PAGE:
What is steampunk? Fashion craze, literary genre, lifestyle - or all of the above? Playing with the scientific innovations and aesthetics of the Victorian era, steampunk creatively warps history and presents an alternative future, imagined from a nineteenth-century perspective.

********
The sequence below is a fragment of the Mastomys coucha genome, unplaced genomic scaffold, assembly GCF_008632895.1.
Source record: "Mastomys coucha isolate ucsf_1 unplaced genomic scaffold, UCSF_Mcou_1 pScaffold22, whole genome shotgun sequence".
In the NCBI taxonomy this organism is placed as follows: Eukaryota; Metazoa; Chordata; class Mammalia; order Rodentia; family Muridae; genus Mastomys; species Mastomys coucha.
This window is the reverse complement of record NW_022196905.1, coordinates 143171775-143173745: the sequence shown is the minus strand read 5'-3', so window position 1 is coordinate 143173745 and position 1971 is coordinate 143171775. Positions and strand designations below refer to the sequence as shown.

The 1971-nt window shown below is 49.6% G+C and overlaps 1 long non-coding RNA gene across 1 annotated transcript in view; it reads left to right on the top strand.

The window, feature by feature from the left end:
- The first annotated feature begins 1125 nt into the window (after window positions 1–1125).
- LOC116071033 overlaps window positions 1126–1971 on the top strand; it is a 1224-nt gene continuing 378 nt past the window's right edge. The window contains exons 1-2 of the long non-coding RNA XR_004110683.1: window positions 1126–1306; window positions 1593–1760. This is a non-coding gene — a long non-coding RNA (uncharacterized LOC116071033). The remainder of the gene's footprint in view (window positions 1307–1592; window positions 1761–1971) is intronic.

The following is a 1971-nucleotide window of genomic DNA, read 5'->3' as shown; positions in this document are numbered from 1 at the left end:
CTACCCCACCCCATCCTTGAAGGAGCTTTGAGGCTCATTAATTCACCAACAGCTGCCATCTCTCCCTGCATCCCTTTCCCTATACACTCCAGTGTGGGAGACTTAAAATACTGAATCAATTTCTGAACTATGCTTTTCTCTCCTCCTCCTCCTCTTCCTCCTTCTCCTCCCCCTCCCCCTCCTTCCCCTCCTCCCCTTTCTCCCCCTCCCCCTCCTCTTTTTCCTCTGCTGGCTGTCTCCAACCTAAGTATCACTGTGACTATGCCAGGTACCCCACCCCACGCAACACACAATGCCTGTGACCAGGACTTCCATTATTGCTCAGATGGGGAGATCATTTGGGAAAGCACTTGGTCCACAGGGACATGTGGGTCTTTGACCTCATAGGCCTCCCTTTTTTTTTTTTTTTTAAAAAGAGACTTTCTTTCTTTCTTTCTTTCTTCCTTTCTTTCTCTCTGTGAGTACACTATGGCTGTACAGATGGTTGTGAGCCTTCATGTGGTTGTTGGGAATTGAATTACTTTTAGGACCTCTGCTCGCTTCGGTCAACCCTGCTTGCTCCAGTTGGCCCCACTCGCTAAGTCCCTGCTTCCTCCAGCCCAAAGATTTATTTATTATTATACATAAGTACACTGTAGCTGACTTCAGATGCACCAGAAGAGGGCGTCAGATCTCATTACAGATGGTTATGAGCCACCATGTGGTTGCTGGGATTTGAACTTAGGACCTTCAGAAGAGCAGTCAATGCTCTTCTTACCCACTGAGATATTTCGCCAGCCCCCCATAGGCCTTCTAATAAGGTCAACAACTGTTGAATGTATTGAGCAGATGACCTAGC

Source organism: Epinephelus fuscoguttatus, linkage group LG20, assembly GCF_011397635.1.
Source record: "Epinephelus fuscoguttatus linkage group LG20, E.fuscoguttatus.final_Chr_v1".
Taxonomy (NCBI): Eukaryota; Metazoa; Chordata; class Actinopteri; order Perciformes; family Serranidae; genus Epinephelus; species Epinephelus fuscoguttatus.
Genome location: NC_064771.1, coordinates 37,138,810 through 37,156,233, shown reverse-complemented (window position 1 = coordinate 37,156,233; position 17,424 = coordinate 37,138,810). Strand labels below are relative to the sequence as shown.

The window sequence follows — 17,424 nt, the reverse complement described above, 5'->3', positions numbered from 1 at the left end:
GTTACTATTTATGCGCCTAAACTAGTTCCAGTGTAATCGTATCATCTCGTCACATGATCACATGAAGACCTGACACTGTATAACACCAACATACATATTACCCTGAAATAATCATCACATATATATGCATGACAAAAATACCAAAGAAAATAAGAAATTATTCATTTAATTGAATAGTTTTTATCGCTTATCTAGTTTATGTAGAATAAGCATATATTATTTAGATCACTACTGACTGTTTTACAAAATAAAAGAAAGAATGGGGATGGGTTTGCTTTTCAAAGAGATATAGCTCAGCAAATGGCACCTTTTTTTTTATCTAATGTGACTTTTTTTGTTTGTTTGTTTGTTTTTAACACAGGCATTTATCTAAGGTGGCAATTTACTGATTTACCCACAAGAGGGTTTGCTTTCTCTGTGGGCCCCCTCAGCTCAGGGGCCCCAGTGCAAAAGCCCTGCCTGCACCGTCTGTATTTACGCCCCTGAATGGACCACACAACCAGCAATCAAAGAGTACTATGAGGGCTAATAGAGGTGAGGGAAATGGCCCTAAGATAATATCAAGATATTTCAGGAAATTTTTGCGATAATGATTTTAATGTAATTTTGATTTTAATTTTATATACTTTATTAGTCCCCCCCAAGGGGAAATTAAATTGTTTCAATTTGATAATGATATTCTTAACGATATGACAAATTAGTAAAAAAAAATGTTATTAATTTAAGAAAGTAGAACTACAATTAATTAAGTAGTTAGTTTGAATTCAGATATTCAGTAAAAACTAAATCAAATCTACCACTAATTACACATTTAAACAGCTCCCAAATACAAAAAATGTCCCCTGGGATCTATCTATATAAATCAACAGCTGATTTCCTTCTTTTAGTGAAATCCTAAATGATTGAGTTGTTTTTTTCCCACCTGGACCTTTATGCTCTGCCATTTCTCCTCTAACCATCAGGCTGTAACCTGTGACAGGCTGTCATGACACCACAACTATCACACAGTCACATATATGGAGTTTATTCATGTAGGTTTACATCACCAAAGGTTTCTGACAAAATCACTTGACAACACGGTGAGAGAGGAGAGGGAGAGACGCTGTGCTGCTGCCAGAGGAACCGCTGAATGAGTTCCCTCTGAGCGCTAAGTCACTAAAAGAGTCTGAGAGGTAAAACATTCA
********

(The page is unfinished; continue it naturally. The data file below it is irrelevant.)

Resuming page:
In her interdisciplinary book, Claire Nally delves into this contemporary subculture, explaining how the fashion, music, visual culture, literature and politics of steampunk intersect with theories of gender and sexuality. Exploring and occasionally critiquing the ways in which gender functions in the movement, she addresses a range of different issues, including the controversial trope of the Victorian asylum; gender and the graphic novel; the legacies of colonialism; science and the role of Ada Lovelace as a feminist steampunk icon. Drawing upon interviews, theoretical readings and textual analysis, Nally asks: why are steampunks fascinated by our Victorian heritage, and what strategies do they use to reinvent history in the present?